Putin’s recent decision to order Russian troops on Ukraine’s eastern border to return to base was a surprise to many. After all, vague U.S. threats that there would be a price to pay and consequences for the invasion of Ukraine were hardly much of a deterrent. The red line which Obama had painted on the ground in front of Putin ally, Bashar Assad, in Syria, turned out to have been a weak watercolor. Does anyone seriously believe that Russian troops were stopped at the Crimean border by communiques from this White House or the diplomats in Brussels threatening that Russia would no longer be able to send representatives to G8 meetings?
No, Putin was not turned by diplomats or feckless heads of state from the West. He was dissuaded by speculators. Russia was not dissuaded by threats of punishment: Russia was dissuaded by actual punishment, meted out in real time by that most vilified of classes, currency speculators. As Russian troops crashed through turnstiles and over legal international borders, their Rubles crashed too. As international rule of law collapsed, so did the Moscow Stock Exchange’s MICEX Index.
For Russia to invade and annex Ukraine would be an unwise act of imperial overreach. Apart from legal and moral considerations (which are more complicated than either Putin haters or Putin fanboys would admit), Russia simply cannot afford an empire, not even a regional one.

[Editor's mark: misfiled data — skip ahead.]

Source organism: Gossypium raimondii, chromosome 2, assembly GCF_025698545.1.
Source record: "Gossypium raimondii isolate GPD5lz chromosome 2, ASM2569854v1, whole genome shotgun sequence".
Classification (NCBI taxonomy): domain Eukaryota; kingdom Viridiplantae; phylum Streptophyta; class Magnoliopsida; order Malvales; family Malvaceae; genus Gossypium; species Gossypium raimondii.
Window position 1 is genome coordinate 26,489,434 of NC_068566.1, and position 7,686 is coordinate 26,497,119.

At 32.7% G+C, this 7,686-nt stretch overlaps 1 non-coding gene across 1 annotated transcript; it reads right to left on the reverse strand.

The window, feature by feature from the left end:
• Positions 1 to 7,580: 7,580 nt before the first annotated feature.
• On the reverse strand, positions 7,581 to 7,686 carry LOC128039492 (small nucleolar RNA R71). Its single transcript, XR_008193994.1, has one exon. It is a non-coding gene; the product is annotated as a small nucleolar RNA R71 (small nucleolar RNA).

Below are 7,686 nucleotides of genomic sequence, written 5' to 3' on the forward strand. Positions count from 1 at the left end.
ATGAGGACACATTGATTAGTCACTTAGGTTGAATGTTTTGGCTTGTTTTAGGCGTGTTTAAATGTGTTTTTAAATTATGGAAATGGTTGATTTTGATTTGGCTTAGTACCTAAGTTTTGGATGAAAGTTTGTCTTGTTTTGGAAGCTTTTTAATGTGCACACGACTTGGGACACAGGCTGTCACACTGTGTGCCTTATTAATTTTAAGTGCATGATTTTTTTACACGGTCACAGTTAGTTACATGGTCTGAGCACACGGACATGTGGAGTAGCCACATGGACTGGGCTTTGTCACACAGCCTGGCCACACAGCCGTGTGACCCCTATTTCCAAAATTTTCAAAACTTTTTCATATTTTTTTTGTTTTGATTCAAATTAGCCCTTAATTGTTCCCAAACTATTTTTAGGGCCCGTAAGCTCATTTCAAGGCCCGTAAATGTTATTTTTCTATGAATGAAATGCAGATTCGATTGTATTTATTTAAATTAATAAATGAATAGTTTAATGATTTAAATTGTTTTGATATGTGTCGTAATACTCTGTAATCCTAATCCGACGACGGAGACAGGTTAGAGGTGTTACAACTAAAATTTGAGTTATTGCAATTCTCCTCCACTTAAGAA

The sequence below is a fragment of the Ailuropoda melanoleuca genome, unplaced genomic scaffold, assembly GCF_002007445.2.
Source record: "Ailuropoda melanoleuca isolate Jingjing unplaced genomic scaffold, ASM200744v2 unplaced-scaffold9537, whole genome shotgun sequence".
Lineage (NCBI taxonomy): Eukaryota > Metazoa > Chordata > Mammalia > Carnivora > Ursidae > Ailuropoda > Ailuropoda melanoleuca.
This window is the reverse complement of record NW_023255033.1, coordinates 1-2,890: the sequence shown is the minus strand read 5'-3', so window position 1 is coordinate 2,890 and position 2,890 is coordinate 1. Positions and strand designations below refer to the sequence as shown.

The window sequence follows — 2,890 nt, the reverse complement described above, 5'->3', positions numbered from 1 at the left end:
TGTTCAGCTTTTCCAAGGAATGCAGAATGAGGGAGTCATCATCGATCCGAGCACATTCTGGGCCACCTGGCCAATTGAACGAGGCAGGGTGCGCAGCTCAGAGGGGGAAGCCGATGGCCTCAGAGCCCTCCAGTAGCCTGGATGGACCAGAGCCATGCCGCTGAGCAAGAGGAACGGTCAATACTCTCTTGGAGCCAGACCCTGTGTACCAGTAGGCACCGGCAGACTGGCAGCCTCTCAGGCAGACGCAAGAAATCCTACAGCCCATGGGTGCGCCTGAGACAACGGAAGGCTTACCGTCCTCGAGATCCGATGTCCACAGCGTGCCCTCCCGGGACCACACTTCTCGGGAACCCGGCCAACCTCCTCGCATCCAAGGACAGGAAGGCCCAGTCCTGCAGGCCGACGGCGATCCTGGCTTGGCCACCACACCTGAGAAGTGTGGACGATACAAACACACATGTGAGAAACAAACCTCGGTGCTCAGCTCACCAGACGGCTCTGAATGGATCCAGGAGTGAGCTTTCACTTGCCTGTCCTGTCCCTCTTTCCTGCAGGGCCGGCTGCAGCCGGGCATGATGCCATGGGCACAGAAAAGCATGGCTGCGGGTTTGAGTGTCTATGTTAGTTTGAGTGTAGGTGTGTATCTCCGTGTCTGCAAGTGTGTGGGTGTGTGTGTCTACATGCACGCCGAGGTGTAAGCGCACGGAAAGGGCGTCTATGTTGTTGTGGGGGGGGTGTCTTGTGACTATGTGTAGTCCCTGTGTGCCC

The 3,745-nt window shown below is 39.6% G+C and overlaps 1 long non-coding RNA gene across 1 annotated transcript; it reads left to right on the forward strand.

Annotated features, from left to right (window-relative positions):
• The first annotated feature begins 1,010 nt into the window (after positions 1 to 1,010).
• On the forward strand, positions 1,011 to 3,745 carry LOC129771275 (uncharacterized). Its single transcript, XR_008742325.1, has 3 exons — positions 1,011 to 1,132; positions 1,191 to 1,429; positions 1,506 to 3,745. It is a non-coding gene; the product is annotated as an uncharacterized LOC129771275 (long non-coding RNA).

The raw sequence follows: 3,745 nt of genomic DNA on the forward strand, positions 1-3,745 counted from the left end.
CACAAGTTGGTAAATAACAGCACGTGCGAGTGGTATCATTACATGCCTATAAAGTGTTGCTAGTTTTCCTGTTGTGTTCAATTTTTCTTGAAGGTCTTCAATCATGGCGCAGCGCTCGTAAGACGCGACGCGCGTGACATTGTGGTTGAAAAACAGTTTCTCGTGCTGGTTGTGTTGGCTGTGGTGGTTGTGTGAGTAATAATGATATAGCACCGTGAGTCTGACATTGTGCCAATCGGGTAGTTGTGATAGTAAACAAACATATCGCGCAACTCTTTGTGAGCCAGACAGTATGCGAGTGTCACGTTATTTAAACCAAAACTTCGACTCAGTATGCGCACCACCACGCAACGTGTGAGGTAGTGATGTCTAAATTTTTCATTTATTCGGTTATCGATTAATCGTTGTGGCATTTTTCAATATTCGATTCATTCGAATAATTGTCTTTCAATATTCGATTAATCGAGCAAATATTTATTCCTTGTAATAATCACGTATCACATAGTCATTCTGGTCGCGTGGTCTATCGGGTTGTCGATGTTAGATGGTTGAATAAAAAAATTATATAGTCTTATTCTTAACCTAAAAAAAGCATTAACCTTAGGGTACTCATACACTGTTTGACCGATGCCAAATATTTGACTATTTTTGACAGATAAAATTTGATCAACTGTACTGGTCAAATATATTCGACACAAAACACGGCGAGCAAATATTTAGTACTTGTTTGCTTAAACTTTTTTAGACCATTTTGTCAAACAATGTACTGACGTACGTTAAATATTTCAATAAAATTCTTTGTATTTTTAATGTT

What markets told Putin this week is that he can either have a great empire or he can have a great currency, but not both. The choice is his (which is part of the problem). Putin can expand his economy or he can expand his empire. At least for the moment, he seems to have chosen the better option of the two: To send the troops back to base, their point having been made, to sell natural gas at market price rather than subsidized discounts, to buy client states and rebuild the true foundation of a great nation and productive economy. I pray that lesson is not soon forgotten.
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Mr. Bowyer is the author of "The Free Market Capitalists Survival Guide," published by HarperCollins, and a Forbes contributor. This article originally appeared at Forbes.com